From the first moment we were introduced to Riley’s dad, Gunnar, in Season One, it was clear that these two share an incredible bond—and it’s not all that difficult to see why. Gunnar exudes a warm, gentle charisma, the kind that makes others feel calm and comfortable around him. He’s not the conventional father, in that he’s open-minded and not averse to smoking a doobie with Riley and his band mates prior to an important show, nor is he afraid to test the drugs of the EDM generation in order to get a taste of Riley’s experience when she´s spinning her records. Whether Riley is staying with Gunnar in his Icelandic home or they’re meeting over coffee with a view of Amsterdam’s canals, whenever she’s with him, it feels as though she’s at home in his presence, and his easygoing attitude and humble lust for life make the audience feel that same sense of love and security.
As a teen, my group of besties was made up of Bloodsport-loving dudes who made us watch the movie on any occasion: innocent sleepovers, drunken parties and lazy Sunday afternoon chill sessions. And every freaking time, they cried with laughter. To this day, we call one of the guys “Frankie” and the other “Dux,” after Jean-Claude Van Damme’s Frankie Dux. I never understood the obsession until Sense8’s Capheus (Toby Onwumere) explained his fascination for Van Damme movies with such contagious passion I had to re-think my stance on these films—which isn’t to say that you’ll now find me watching martial arts movies with the same excitement as Frankie and Dux. The only thing that has ever drawn me to martial arts movies, other than beautifully choreographed fight scenes, were the wise, relentlessly strict sensei, and I feel that same enchantment for Sun’s trainer (Kay Nam Myung). He may not have played a huge part in the series thus far, but he’s played one of the most important parts in Sun’s life and, through her actions, we often get to see the man who helped shape the woman she is today.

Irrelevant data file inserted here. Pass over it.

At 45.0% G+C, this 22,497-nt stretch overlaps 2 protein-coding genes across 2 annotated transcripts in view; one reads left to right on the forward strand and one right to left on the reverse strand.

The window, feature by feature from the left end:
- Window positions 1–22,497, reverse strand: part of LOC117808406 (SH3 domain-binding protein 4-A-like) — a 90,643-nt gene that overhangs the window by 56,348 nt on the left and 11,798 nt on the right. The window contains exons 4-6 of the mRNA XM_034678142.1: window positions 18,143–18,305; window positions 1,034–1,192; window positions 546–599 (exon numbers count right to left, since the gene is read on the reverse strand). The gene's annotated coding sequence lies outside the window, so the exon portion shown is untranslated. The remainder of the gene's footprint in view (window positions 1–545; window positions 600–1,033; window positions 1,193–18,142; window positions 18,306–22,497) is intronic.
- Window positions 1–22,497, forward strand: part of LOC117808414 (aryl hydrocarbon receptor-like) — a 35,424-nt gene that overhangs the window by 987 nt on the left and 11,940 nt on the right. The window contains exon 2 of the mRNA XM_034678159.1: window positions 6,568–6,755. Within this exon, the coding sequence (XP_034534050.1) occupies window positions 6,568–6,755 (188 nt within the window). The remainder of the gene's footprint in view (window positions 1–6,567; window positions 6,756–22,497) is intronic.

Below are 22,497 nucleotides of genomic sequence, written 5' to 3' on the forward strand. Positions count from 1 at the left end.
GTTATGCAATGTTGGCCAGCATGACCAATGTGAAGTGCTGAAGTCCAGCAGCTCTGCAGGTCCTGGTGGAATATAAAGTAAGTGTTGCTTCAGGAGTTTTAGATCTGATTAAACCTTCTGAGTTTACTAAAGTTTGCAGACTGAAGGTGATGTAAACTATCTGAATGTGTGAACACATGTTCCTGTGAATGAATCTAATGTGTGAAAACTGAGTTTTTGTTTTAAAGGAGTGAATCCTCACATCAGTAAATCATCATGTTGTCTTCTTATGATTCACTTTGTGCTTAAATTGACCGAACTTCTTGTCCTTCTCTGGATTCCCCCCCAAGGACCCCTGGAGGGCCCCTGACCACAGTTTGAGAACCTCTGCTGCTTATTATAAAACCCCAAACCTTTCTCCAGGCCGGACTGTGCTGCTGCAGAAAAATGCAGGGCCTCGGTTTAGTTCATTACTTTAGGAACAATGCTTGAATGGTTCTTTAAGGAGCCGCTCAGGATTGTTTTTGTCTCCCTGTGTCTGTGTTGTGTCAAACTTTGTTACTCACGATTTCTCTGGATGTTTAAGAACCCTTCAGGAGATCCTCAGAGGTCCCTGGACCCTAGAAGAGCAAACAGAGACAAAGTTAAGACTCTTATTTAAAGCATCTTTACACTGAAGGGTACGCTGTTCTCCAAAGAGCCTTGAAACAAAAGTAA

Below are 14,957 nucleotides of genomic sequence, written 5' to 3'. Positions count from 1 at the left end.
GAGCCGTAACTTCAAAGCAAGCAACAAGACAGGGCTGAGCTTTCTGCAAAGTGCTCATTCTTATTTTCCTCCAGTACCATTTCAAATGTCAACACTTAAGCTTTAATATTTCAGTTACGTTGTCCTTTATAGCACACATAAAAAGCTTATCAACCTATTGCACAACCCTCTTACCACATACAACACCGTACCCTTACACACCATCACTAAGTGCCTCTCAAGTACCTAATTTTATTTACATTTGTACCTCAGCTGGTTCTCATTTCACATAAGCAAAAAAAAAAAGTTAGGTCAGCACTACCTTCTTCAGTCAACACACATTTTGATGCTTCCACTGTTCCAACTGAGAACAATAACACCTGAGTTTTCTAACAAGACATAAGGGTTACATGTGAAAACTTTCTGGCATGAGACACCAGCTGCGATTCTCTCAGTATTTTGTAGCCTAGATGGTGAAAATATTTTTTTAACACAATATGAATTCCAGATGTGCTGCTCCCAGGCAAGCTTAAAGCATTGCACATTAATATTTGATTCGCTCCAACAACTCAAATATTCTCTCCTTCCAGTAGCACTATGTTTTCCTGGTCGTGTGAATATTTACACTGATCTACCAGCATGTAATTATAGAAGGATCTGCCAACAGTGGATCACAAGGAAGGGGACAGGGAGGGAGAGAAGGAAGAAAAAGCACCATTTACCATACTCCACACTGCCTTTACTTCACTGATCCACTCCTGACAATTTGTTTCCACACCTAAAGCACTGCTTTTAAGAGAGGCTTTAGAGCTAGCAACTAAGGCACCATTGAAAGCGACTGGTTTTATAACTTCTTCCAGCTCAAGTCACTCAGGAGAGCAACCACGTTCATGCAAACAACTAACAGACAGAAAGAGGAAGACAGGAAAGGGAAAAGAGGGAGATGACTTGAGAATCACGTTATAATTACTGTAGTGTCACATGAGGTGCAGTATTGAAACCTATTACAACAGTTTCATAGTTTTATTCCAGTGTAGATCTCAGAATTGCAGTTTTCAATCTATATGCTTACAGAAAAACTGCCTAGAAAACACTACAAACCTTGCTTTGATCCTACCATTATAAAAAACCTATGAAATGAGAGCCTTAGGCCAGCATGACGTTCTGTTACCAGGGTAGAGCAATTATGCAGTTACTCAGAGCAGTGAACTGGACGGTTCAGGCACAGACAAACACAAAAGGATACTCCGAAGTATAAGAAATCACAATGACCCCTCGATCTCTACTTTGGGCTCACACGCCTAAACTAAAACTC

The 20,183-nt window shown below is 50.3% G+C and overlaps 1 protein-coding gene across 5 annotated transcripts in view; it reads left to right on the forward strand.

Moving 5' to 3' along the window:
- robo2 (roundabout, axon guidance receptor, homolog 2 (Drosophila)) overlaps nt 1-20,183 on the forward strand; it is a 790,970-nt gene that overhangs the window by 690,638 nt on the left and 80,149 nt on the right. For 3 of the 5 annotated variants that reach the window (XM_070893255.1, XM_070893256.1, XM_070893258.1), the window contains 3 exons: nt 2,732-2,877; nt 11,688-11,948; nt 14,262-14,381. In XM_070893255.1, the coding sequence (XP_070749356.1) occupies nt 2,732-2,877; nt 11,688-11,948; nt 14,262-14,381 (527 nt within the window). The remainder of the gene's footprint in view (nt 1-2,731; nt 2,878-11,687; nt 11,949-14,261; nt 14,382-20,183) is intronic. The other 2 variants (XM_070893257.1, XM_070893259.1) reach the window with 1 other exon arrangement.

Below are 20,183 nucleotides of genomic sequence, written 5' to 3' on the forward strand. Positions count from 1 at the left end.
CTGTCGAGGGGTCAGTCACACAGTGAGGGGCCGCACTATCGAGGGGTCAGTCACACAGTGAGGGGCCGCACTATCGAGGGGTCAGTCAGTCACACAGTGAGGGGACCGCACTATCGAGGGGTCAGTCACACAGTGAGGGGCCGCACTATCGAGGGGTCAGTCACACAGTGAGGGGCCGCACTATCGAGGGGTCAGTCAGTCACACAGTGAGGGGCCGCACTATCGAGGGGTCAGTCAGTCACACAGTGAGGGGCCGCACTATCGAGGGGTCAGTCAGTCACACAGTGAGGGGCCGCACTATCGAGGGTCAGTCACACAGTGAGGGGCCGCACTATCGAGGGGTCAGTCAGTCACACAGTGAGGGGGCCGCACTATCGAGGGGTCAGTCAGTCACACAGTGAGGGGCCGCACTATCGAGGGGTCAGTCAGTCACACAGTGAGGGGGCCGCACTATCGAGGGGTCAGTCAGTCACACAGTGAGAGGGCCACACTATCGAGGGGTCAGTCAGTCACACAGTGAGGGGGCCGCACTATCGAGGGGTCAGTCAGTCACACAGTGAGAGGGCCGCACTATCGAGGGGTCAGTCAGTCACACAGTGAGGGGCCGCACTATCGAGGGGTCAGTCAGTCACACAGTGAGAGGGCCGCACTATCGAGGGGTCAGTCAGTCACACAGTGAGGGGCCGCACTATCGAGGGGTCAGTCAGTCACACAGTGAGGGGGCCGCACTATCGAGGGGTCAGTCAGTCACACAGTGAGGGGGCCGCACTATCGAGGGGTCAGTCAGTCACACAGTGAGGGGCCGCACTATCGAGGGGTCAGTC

He’s not always the most tactful when it comes to his hacker friend Nomi’s transition, but as we get to know Bug better, it’s obvious that his remarks aren’t born from a place of malice or intolerance, just ignorance. Bug truly values his friendship with Nomi—and by proxy, Amanita—and is happy to do anything in his hacking power to help his “Angels,” as he lovingly calls them, and keep them safe. He leads a pretty lonely existence, connecting with people mostly online, but yearns for real-life, human contact and is moved when Nomi and Amanita include him in their activities—no matter how weird. Though his mind is understandably blown by Nomi’s psychic interactions with her fellow Sensates, he is not in the least bit put off by it. On the contrary, he’s excited to learn that his perception of the world wasn’t all that far off after all.